They have warned that approval of the immigration curbs would jeopardise relations with Brussels strained notably over a planned so-called framework accord aimed at ensuring a more uniform and efficient application of existing and future market access deals. 

Why do voters have a say? 

Under the Swiss system of direct democracy, proposals for a constitutional amendment can be put to a nationwide ballot if campaigners succeed in gathering at least 100,000 signatures over 18 months. 

The People’s Party and like-minded groups started collecting signatures at the beginning of 2018 and submitted them eight months later. 

Both the government and parliament discussed the initiative as part of the regular political procedure. 

Who are the supporters and the opponents? 

The Swiss People’s Party is the driving force behind the initiative along with other conservative groups, including the Campaign for an Independent and Neutral Switzerland. 

Opponents of the initiative include political parties from the centre-right to the left of the political spectrum, a majority of parliament and the government. 

The business community and trade unions as well as the cantons and a broad alliance of civil society groups are also campaigning against the initiative. 

Similarly, the Organisation of the Swiss Abroad, representing the interests of the expatriate Swiss community, has recommended rejection of the initiative. Most Swiss expats live in neighbouring European countries.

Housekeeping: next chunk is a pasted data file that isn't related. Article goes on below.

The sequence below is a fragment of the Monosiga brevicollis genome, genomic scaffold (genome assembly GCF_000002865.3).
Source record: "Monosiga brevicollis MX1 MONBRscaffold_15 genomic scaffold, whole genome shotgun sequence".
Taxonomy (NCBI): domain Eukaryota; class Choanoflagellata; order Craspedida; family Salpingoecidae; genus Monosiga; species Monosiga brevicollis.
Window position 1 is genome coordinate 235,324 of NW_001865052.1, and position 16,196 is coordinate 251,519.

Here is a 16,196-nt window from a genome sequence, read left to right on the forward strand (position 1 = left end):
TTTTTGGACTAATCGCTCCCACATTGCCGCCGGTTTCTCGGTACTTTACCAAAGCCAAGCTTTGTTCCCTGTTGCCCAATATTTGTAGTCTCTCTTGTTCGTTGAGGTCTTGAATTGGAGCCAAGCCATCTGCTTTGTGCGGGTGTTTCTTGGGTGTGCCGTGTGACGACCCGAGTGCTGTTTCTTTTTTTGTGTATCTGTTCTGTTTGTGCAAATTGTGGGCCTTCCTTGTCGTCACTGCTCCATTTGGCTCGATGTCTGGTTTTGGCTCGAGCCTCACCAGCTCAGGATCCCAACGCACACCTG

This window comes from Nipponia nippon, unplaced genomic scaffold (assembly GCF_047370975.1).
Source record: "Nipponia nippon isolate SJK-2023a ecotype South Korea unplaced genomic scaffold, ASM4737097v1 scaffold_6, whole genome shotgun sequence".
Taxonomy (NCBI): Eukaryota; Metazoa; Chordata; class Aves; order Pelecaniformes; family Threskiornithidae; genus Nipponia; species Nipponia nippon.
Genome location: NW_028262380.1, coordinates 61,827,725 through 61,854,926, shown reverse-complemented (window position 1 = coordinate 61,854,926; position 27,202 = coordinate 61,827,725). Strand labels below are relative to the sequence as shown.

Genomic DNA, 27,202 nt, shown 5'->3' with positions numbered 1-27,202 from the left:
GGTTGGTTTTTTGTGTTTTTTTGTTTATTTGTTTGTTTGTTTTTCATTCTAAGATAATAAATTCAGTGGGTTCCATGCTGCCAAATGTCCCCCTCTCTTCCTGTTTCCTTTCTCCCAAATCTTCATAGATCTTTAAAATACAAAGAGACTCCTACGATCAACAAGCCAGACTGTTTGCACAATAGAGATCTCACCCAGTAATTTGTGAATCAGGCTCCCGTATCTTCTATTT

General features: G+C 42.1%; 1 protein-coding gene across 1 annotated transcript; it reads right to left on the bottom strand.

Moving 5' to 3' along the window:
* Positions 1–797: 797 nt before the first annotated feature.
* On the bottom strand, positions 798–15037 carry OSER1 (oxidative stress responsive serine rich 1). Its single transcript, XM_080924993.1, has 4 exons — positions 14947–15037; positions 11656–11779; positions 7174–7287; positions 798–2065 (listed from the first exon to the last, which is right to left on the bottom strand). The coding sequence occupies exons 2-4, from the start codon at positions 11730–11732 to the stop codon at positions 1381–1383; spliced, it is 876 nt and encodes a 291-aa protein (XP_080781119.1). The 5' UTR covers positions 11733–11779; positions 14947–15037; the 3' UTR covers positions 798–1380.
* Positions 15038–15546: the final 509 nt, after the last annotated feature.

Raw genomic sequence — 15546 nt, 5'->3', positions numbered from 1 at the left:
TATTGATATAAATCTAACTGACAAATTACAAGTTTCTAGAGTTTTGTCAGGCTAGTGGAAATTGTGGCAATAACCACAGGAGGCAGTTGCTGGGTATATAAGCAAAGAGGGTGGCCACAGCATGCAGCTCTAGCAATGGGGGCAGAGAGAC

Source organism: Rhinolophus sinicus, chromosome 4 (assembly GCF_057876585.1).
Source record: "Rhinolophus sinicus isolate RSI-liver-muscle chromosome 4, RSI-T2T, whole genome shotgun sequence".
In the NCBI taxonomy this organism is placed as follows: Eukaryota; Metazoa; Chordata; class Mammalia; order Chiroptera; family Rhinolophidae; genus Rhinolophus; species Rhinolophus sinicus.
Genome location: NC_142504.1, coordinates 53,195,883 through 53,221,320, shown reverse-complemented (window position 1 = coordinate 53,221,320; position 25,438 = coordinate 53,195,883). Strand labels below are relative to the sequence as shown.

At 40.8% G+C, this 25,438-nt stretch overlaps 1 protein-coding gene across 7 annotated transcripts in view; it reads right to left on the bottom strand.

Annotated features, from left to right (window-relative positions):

How often have the Swiss voted on immigration and EU ties? 

Swiss voters have regularly had the final say on anti-immigration proposals as well as the country’s ties with the EU. 

Relations with the EU are governed by more than 120 bilateral accords in force since 1972. 

Over the years, at least 12 votes were held aimed either at boosting relations between Switzerland and the EU, or at reversing integration. 

A proposal for membership in the European Economic Area association – a halfway house to EU membership – was rejected by voters in 1992. 

The last EU-related ballot dates back six years ago when voters approved quotas for immigrants. Parliament refused to implement the initiative to the letter, arguing Brussels wouldn’t accept any attempt to undermine the freedom of movement principle. 

Instead parliament introduced a ‘Swiss first’ clause for certain sectors of the labour market, a move dismissed by the political right. 

One of the driving forces against closer relations with the EU is the People’s Party, the largest of the four main parties represented in the Swiss government. 

The party’s strongman Christoph Blocher has also made immigration restrictions one of the key policy issues of the political right. 

Swiss voters have had their say on more than 40 anti-immigration proposals since the 1970s.

Unterzeichnung des Freihandelsabkommens 1972


Swiss-EU relations: the key milestones

This content was published on Switzerland’s relations with the 28-member EU are founded on a series of bilateral sectoral accords, which give it many benefits of membership.